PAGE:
Thereâ€™s a referendum in Washington, D.C., to end the tipped minimum wage and make sure tipped workers get the full minimum wage. Restaurant groups are fighting hard and spreading misinformation, so the Economic Policy InstituteÂ sets the record straight. A lower wage for tipped workers disproportionately affects women and peopleÂ of colorâ€”it â€śperpetuates racial and gender inequities, and results in worse economic outcomes for tipped workers,â€ť especially given research showing that white people get higher tips.
Tipped workers in states where they getÂ a subminimum wage experience higher poverty levels than in equal treatment statesâ€”a difference of 18.5 percent poverty vs. 11.1 percent poverty. And while restaurant owners are threatening that if the tipped minimum wage goes up, tips will go down or go away:
The data show that tipped workersâ€™ median hourly pay (counting both base wages and tips) is significantly higher in equal treatment states. Waiters, waitresses, and bartenders in these statesÂ earn 17 percent more per hour (including both tips and base pay) than their counterparts in states where tipped workers receive the federal tipped minimum wage of $2.13 per hour. There is no evidence that net hourly earnings go down, such as from customers tipping less, when tipped workers are paid the regular minimum wage.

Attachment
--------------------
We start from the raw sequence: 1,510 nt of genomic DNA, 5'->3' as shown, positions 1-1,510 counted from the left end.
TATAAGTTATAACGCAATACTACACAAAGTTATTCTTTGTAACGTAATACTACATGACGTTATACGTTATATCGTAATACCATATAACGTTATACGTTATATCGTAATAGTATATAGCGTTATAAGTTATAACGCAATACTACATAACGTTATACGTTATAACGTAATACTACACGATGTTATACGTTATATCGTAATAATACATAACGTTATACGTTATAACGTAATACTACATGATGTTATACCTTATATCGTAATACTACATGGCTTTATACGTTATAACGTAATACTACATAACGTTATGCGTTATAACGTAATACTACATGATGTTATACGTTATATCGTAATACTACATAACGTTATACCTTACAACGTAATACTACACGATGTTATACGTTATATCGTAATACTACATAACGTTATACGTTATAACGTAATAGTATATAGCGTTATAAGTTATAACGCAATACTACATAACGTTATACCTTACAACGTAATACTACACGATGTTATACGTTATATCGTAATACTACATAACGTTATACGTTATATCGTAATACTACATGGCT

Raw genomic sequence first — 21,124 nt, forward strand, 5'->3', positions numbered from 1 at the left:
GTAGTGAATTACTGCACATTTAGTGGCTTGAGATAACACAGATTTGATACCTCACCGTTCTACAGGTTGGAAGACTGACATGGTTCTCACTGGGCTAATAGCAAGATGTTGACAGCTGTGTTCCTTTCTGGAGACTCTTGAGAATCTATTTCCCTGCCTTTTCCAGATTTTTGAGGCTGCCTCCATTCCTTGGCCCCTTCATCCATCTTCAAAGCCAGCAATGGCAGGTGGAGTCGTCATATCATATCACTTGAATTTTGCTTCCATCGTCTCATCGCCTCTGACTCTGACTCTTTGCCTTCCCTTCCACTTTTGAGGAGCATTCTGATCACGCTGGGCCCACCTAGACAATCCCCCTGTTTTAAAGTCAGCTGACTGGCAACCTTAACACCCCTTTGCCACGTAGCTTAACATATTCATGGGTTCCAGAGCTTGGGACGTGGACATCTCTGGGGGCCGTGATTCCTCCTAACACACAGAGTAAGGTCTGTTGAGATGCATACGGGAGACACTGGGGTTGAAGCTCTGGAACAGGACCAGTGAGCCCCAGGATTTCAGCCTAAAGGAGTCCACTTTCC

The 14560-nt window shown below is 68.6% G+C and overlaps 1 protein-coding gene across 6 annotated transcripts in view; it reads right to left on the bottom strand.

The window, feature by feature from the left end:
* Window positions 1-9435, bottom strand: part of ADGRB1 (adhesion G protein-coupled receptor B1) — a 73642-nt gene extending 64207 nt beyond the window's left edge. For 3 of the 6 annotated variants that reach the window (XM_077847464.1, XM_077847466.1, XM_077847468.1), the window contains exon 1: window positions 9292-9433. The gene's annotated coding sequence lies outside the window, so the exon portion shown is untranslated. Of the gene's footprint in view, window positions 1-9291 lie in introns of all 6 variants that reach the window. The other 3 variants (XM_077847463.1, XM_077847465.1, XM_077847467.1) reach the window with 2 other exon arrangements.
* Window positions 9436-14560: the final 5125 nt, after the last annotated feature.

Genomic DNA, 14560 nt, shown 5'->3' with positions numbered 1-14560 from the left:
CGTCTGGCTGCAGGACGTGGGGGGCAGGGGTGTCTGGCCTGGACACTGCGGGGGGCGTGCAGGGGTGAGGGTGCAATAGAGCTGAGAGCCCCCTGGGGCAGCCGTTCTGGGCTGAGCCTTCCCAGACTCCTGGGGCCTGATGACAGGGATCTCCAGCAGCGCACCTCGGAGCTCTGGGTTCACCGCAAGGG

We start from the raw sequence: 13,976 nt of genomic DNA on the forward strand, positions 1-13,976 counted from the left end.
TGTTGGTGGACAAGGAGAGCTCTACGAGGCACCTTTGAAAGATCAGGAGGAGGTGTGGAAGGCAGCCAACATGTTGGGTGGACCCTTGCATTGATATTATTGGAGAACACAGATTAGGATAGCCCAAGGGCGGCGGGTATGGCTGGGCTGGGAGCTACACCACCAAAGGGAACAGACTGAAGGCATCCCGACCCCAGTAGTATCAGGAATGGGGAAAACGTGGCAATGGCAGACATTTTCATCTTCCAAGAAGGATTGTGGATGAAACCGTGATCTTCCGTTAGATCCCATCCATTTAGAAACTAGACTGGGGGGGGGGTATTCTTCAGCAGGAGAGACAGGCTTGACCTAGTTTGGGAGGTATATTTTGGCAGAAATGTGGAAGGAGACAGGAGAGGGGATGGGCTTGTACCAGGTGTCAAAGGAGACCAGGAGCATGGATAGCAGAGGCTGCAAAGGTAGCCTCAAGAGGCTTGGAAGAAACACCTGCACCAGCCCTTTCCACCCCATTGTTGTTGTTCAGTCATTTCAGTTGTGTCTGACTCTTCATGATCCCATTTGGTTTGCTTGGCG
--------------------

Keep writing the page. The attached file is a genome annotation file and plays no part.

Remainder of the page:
Finally, giving tipped workers the full minimum wage is not going to devastate the restaurant industry:
The restaurant industry thrives in equal treatment states. In one of the most comprehensive studies on the minimum wage, researchers aggregated the results of over four decades of studies on the employment effects of the minimum wage. They concluded thatÂ there is â€ślittle or no significant impact of minimum wage increases on employment.â€ťÂ Affected businesses areÂ typically able to absorb additional labor costsÂ through increases in productivity, reductions in turnover costs, compressing internal wage ladders, and modest price increases. Furthermore, research specific to the tipped minimum wage alsoÂ found no significant effect on employment.
This blog was originally published at Daily Kos on June 2, 2018. Reprinted with permission.
About the Author: Laura ClawsonÂ is labor editor at DailyKos.